WIHM: Why Horror Poetry?
Why Horror Poetry?
Written by S P Oldham
I have a special fondness for poetry. I am aware that I am not well-versed (pardon the pun) in the technical aspects, that I know next to nothing about metre and so forth. I simply enjoy the flow of words, the pleasing alliteration, the enigmatic metaphors and fluid rhythms. I don’t for one moment, therefore, dare to call myself ‘a poet.’
But I don’t let that put me off dabbling in the art, so to speak, from time to time. I write and enjoy many kinds of poetry with many different themes, yet I have to say that there is something especially alluring about Dark Poetry.
I think this is in part due to the brevity of a poem in comparison to a short story or a novel, for one thing. You can get your fix of horror and chills in one brief read, when there is not time to sit and devour a longer piece. That is only one factor, though
I think that the very form lends itself quite beautifully to horror. You can evoke a genre merely by choosing the form. Short, choppy words, even a list poem, might lend itself quite nicely to a slasher/killer theme, for example:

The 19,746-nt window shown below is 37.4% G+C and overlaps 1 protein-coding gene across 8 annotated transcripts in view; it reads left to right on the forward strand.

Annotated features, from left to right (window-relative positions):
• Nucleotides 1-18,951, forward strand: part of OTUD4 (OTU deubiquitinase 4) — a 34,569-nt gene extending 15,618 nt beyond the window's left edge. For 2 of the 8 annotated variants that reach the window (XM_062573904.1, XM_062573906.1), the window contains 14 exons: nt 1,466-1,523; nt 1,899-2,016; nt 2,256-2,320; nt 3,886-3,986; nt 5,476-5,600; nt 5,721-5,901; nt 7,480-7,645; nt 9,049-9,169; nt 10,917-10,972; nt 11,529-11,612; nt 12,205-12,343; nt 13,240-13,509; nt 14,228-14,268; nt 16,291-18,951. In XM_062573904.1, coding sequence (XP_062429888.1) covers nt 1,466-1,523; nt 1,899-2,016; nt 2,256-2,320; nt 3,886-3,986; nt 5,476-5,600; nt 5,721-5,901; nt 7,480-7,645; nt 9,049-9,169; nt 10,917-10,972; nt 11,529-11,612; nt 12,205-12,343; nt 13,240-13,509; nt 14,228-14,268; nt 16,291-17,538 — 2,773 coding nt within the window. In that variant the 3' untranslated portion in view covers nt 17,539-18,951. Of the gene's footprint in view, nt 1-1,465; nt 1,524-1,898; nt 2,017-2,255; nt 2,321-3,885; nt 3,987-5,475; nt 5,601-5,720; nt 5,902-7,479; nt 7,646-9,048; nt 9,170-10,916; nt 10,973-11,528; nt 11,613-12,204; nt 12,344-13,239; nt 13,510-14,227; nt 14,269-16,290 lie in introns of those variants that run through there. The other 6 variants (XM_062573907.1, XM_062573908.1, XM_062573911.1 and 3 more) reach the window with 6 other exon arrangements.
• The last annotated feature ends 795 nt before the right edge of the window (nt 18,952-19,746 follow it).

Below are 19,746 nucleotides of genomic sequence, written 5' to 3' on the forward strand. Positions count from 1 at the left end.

Handle, slick, knife, blade
Run, quick, slip, slayed
Hack, chop, cut, gash
Sharp, sever, rip, slash
Carefully crafted, intriguing sentences might be just the thing for creating a creepy atmosphere, a frightening ambience, something like this:
There was a light, out in the hall; its flame burned bright, burned bold and tall
That light beguiled, that sweet flame beckoned, and so I answered to its call
Yet when I stepped upon the stair, that amber glow receded, died
As the darkness wrapped its cloak about me, I understood that light had lied
Lengthier verses might perhaps be perfect for telling a haunting story.
They talk, the people, of a place
They speak of it in whispered tones
They nudge and look, that glance a warning
Stay away! Don’t go near! Always knowing
That to a stranger, such a prohibition
Is as good as invitation
They spoke, the people, to the man
They whispered it in waiting ears
He heard and shook, took in their glances
Went anyway. Hid his fear. Never knowing
They would be the very last to see him
That goodbye a requiem
Like I said, a long way from perfect, not technically correct in any way, I just wanted to provide an example. As I said, I am not a poet in the true sense of the word. Why not have a go yourself, see what happens.